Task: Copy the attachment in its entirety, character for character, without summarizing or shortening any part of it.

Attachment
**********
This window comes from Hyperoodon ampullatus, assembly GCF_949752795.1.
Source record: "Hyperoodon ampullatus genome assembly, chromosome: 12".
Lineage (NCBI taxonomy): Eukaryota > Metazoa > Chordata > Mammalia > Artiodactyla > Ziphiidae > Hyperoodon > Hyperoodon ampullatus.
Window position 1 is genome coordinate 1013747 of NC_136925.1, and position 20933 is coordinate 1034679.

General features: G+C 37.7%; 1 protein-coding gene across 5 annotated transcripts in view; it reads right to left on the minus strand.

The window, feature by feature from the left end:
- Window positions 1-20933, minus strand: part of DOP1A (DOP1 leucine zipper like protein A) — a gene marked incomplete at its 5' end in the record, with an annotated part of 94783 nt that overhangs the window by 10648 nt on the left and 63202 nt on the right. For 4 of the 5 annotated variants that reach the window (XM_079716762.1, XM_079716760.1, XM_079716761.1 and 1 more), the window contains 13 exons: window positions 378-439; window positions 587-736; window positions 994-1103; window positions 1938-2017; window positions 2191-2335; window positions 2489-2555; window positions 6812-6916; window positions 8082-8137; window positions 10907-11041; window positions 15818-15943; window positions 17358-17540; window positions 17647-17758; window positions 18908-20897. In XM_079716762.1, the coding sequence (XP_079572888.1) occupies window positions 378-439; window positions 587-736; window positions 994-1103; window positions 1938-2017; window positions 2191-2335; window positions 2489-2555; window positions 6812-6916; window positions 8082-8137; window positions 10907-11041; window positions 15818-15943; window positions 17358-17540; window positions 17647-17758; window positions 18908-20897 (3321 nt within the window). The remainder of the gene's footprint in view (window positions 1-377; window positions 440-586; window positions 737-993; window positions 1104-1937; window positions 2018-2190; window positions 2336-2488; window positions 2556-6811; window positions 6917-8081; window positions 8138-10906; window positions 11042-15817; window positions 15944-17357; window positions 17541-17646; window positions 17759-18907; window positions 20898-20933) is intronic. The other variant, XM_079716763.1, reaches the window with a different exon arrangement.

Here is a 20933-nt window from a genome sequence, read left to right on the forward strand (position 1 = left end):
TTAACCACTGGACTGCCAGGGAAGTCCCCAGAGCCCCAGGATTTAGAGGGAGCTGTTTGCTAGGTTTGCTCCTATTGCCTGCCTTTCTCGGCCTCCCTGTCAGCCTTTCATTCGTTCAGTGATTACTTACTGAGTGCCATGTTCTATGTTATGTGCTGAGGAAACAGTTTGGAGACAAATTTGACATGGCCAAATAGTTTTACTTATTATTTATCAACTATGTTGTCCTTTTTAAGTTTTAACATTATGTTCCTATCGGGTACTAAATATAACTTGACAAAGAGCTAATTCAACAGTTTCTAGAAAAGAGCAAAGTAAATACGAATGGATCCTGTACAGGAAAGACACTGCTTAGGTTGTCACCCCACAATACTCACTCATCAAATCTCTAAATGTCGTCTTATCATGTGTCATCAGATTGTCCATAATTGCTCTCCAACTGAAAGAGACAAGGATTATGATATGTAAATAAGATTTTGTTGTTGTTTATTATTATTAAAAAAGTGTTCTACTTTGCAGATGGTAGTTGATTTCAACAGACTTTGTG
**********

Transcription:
This window comes from Hyperoodon ampullatus, assembly GCF_949752795.1.
Source record: "Hyperoodon ampullatus genome assembly, chromosome: 12".
Lineage (NCBI taxonomy): Eukaryota > Metazoa > Chordata > Mammalia > Artiodactyla > Ziphiidae > Hyperoodon > Hyperoodon ampullatus.
Window position 1 is genome coordinate 1013747 of NC_136925.1, and position 20933 is coordinate 1034679.

General features: G+C 37.7%; 1 protein-coding gene across 5 annotated transcripts in view; it reads right to left on the minus strand.

The window, feature by feature from the left end:
- Window positions 1-20933, minus strand: part of DOP1A (DOP1 leucine zipper like protein A) — a gene marked incomplete at its 5' end in the record, with an annotated part of 94783 nt that overhangs the window by 10648 nt on the left and 63202 nt on the right. For 4 of the 5 annotated variants that reach the window (XM_079716762.1, XM_079716760.1, XM_079716761.1 and 1 more), the window contains 13 exons: window positions 378-439; window positions 587-736; window positions 994-1103; window positions 1938-2017; window positions 2191-2335; window positions 2489-2555; window positions 6812-6916; window positions 8082-8137; window positions 10907-11041; window positions 15818-15943; window positions 17358-17540; window positions 17647-17758; window positions 18908-20897. In XM_079716762.1, the coding sequence (XP_079572888.1) occupies window positions 378-439; window positions 587-736; window positions 994-1103; window positions 1938-2017; window positions 2191-2335; window positions 2489-2555; window positions 6812-6916; window positions 8082-8137; window positions 10907-11041; window positions 15818-15943; window positions 17358-17540; window positions 17647-17758; window positions 18908-20897 (3321 nt within the window). The remainder of the gene's footprint in view (window positions 1-377; window positions 440-586; window positions 737-993; window positions 1104-1937; window positions 2018-2190; window positions 2336-2488; window positions 2556-6811; window positions 6917-8081; window positions 8138-10906; window positions 11042-15817; window positions 15944-17357; window positions 17541-17646; window positions 17759-18907; window positions 20898-20933) is intronic. The other variant, XM_079716763.1, reaches the window with a different exon arrangement.

Here is a 20933-nt window from a genome sequence, read left to right on the forward strand (position 1 = left end):
TTAACCACTGGACTGCCAGGGAAGTCCCCAGAGCCCCAGGATTTAGAGGGAGCTGTTTGCTAGGTTTGCTCCTATTGCCTGCCTTTCTCGGCCTCCCTGTCAGCCTTTCATTCGTTCAGTGATTACTTACTGAGTGCCATGTTCTATGTTATGTGCTGAGGAAACAGTTTGGAGACAAATTTGACATGGCCAAATAGTTTTACTTATTATTTATCAACTATGTTGTCCTTTTTAAGTTTTAACATTATGTTCCTATCGGGTACTAAATATAACTTGACAAAGAGCTAATTCAACAGTTTCTAGAAAAGAGCAAAGTAAATACGAATGGATCCTGTACAGGAAAGACACTGCTTAGGTTGTCACCCCACAATACTCACTCATCAAATCTCTAAATGTCGTCTTATCATGTGTCATCAGATTGTCCATAATTGCTCTCCAACTGAAAGAGACAAGGATTATGATATGTAAATAAGATTTTGTTGTTGTTTATTATTATTAAAAAAGTGTTCTACTTTGCAGATGGTAGTTGATTTCAACAGACTTTGTG